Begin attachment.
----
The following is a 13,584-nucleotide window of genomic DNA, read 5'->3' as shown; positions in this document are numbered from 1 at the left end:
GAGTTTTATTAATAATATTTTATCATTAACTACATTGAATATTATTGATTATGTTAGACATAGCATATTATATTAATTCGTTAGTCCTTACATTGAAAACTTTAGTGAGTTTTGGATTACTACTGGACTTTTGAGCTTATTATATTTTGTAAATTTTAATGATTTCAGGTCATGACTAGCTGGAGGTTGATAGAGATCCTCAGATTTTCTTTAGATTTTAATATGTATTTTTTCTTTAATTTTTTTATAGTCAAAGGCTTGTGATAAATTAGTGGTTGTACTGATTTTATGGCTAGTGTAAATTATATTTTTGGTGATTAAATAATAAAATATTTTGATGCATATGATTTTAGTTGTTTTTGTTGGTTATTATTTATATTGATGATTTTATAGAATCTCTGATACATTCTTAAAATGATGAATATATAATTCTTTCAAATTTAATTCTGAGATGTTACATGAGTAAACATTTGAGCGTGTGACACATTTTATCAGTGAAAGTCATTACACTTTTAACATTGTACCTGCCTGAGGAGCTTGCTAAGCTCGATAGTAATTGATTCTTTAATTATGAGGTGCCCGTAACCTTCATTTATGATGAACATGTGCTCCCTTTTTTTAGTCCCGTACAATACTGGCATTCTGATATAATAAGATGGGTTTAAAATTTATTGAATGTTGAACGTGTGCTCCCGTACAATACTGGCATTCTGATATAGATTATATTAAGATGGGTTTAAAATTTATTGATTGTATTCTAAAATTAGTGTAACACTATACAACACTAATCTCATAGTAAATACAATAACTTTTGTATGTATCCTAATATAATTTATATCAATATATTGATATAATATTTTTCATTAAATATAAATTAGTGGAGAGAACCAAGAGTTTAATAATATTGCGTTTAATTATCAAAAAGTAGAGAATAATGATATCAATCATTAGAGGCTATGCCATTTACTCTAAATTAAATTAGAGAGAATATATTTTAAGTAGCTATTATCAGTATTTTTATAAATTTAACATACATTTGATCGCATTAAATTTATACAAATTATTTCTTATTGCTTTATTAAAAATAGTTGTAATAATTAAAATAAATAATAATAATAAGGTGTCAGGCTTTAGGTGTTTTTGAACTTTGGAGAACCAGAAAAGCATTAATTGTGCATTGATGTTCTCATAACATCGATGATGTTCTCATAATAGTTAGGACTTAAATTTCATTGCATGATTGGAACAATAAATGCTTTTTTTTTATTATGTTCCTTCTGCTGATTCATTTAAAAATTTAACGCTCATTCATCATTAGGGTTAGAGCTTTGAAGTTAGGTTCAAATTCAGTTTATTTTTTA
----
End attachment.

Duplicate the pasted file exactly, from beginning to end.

The following is a 13,584-nucleotide window of genomic DNA, read 5'->3' as shown; positions in this document are numbered from 1 at the left end:
GAGTTTTATTAATAATATTTTATCATTAACTACATTGAATATTATTGATTATGTTAGACATAGCATATTATATTAATTCGTTAGTCCTTACATTGAAAACTTTAGTGAGTTTTGGATTACTACTGGACTTTTGAGCTTATTATATTTTGTAAATTTTAATGATTTCAGGTCATGACTAGCTGGAGGTTGATAGAGATCCTCAGATTTTCTTTAGATTTTAATATGTATTTTTTCTTTAATTTTTTTATAGTCAAAGGCTTGTGATAAATTAGTGGTTGTACTGATTTTATGGCTAGTGTAAATTATATTTTTGGTGATTAAATAATAAAATATTTTGATGCATATGATTTTAGTTGTTTTTGTTGGTTATTATTTATATTGATGATTTTATAGAATCTCTGATACATTCTTAAAATGATGAATATATAATTCTTTCAAATTTAATTCTGAGATGTTACATGAGTAAACATTTGAGCGTGTGACACATTTTATCAGTGAAAGTCATTACACTTTTAACATTGTACCTGCCTGAGGAGCTTGCTAAGCTCGATAGTAATTGATTCTTTAATTATGAGGTGCCCGTAACCTTCATTTATGATGAACATGTGCTCCCTTTTTTTAGTCCCGTACAATACTGGCATTCTGATATAATAAGATGGGTTTAAAATTTATTGAATGTTGAACGTGTGCTCCCGTACAATACTGGCATTCTGATATAGATTATATTAAGATGGGTTTAAAATTTATTGATTGTATTCTAAAATTAGTGTAACACTATACAACACTAATCTCATAGTAAATACAATAACTTTTGTATGTATCCTAATATAATTTATATCAATATATTGATATAATATTTTTCATTAAATATAAATTAGTGGAGAGAACCAAGAGTTTAATAATATTGCGTTTAATTATCAAAAAGTAGAGAATAATGATATCAATCATTAGAGGCTATGCCATTTACTCTAAATTAAATTAGAGAGAATATATTTTAAGTAGCTATTATCAGTATTTTTATAAATTTAACATACATTTGATCGCATTAAATTTATACAAATTATTTCTTATTGCTTTATTAAAAATAGTTGTAATAATTAAAATAAATAATAATAATAAGGTGTCAGGCTTTAGGTGTTTTTGAACTTTGGAGAACCAGAAAAGCATTAATTGTGCATTGATGTTCTCATAACATCGATGATGTTCTCATAATAGTTAGGACTTAAATTTCATTGCATGATTGGAACAATAAATGCTTTTTTTTTATTATGTTCCTTCTGCTGATTCATTTAAAAATTTAACGCTCATTCATCATTAGGGTTAGAGCTTTGAAGTTAGGTTCAAATTCAGTTTATTTTTTA